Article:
40 in Ohio, Pittsburgh area treated as precaution for meningitis
Sept. 10--About 40 people have received an antibiotic against bacterial meningitis in the Pittsburgh and Columbus, Ohio, areas since a Squirrel Hill man died of the illness last week, but none has been diagnosed with the infection, health officials said Sunday.
The recipients -- about 15 in the Pittsburgh area and 25 in the Columbus area -- were given the antibiotic Cipro based on conversations with health officials regarding their contact with Joseph Christopher Cecchini, 29, who died Wednesday from meningococcal meningitis in UPMC Mercy, Uptown.
Bacterial meningitis is spread by saliva or respiratory secretions via hugging or kissing; sharing food, beverages or cigarettes; or coughing or sneezing, the agency emphasized.
On Friday, the Allegheny County Health Department issued a public notice urging those who had come in close contact with Cecchini between Aug. 24 and Wednesday to contact the department to determine whether they needed to receive Cipro.
As of Friday, 25 people had contacted the department. The number had risen to 55 Saturday and to 60 Sunday, said Ronald E. Voorhees, acting director of the health department.
"I think we are starting to taper off," he said.
The department also notified health officials in Columbus because Cecchini had traveled there for Labor Day weekend. Cecchini went to Columbus on Sept. 1, returned to Pittsburgh on Sept. 3 and was hospitalized Sept. 4.
As of Sunday, more than 35 people had contacted Columbus Public Health to discuss their concerns, Columbus Public Health spokesman Jose Rodriguez said.
Officials aren't sure when or where Cecchini contracted the infection.
"The incubation typically is three to four days, but it can be up to 10," Voorhees said.
Symptoms include sudden fever, a stiff neck, a rash, vomiting, headache and fatigue. Those with a higher risk of infection include infants, people in large group settings such as college dorms and those with weakened immune systems, according to the U.S. Centers for Disease Control and Prevention in Atlanta.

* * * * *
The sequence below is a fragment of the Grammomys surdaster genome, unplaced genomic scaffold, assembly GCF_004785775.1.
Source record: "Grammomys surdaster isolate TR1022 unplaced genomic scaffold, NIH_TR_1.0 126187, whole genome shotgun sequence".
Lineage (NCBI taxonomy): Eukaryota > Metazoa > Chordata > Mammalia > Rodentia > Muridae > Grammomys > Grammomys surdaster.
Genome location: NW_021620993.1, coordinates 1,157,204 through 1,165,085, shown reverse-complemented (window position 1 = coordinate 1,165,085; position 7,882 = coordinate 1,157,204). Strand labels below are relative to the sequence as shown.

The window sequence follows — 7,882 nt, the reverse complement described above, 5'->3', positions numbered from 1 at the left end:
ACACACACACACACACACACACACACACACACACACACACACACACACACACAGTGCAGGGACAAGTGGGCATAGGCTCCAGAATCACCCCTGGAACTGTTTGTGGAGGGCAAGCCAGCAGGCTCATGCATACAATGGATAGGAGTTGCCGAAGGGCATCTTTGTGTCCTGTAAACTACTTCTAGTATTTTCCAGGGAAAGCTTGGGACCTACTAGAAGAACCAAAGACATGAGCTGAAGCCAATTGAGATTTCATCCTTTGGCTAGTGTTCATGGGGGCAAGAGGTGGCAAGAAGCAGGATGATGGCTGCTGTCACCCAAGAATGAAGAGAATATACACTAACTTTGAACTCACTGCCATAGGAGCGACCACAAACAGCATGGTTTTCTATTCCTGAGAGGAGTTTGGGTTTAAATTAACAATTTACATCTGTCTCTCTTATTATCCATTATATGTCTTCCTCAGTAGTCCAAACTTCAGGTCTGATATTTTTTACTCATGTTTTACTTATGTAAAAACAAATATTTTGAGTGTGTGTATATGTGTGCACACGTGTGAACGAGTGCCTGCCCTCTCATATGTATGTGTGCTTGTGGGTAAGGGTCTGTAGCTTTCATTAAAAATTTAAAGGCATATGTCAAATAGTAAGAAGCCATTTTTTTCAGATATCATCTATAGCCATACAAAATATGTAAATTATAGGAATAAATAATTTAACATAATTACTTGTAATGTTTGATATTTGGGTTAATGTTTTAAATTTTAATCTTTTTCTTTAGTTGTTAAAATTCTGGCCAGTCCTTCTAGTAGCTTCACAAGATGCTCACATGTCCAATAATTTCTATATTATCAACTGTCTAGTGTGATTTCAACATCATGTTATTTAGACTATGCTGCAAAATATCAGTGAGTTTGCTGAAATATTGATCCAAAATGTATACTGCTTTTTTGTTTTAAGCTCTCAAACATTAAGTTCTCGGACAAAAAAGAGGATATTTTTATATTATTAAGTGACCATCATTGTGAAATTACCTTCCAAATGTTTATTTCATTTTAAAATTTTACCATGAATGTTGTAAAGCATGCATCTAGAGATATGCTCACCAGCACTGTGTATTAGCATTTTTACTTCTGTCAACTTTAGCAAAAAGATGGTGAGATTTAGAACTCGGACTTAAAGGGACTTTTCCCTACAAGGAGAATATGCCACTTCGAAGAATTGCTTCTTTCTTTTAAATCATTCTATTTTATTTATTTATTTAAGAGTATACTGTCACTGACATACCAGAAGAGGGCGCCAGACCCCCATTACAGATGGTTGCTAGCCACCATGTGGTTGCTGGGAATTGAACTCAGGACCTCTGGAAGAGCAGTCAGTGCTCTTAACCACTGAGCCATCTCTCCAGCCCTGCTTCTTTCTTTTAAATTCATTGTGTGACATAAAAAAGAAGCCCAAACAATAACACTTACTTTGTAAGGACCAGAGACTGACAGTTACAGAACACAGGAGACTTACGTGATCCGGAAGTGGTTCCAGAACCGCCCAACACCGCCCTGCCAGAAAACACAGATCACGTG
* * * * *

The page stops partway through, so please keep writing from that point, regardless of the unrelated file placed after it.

The United States has averaged about 4,100 bacterial meningitis cases a year from 2003 to 2007, with about 500 deaths annually, the CDC said.
Contraction of the illness is becoming more rare as states and organizations require vaccinations against it, he said.
In 2002, Pennsylvania began requiring the meningococcal vaccine for all college students living in dorms, and in 2010, the state began requiring the vaccine for students entering seventh grade.
The county health department has not been able to determine whether Cecchini had received a meningococcal vaccination, said Dr. Jim Lando, acting chief of epidemiology and biostatistics.
Cecchini graduated from McKeesport Area High School and attended Penn State McKeesport. He was a manager at the Internal Revenue Service and owned a printing company, Voelkoman Co., and two magazines, CUE Pittsburgh and CUE Columbus.
His funeral will take place at 11 a.m. Monday in the chapel of Jaycox-Jaworski Funeral Home Inc., 2703 O'Neil Blvd., McKeesport.
Entombment will be in New St. Joseph Cemetery Mausoleum, North Versailles.
Tory N. Parrish is a staff writer for Trib Total Media. She can be reached at 412-380-5662 or firstname.lastname@example.org.
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